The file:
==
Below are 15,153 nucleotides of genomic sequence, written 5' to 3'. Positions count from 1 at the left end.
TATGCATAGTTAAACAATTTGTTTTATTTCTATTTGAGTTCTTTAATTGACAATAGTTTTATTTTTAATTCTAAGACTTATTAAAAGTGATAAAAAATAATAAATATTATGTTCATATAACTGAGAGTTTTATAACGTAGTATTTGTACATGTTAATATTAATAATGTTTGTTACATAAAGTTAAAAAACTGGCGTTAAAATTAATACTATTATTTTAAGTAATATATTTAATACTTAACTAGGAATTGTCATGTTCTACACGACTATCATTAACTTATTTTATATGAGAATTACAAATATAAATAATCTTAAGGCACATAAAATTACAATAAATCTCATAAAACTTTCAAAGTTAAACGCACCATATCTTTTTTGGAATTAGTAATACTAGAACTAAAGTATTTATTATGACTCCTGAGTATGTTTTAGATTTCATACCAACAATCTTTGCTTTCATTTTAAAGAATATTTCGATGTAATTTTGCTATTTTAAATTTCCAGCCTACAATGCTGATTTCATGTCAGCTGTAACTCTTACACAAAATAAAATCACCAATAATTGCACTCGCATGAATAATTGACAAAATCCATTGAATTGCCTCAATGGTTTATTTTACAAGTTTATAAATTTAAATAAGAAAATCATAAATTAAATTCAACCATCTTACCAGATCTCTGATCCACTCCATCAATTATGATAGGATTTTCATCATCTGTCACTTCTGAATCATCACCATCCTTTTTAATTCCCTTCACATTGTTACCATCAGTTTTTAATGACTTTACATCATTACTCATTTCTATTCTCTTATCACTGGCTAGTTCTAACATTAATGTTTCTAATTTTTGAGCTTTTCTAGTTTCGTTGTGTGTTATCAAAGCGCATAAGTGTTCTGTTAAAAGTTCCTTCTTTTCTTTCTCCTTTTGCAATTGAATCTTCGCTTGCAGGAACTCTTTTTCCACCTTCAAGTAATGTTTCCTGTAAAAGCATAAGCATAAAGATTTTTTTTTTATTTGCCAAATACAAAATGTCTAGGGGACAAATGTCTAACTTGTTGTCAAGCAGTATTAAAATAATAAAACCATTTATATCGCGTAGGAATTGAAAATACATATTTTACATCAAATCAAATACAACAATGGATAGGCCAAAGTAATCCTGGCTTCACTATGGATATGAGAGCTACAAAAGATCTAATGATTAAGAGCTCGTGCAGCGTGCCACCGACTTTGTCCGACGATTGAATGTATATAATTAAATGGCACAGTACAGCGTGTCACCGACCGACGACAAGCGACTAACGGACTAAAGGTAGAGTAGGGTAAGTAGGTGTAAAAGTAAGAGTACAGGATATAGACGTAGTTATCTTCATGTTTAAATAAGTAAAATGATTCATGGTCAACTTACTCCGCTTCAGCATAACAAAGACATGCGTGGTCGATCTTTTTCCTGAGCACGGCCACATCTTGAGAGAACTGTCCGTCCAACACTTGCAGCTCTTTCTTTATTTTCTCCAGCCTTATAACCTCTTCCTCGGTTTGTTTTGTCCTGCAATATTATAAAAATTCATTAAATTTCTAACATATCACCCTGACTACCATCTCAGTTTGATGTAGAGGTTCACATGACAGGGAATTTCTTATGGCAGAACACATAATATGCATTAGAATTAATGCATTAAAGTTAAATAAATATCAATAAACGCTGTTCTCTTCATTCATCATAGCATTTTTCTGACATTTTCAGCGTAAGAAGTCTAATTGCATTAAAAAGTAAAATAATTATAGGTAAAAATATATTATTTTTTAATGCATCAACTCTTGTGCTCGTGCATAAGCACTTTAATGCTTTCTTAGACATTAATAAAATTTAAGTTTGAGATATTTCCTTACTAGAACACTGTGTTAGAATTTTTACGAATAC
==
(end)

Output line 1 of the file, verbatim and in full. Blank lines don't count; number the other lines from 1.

Below are 15,153 nucleotides of genomic sequence, written 5' to 3'. Positions count from 1 at the left end.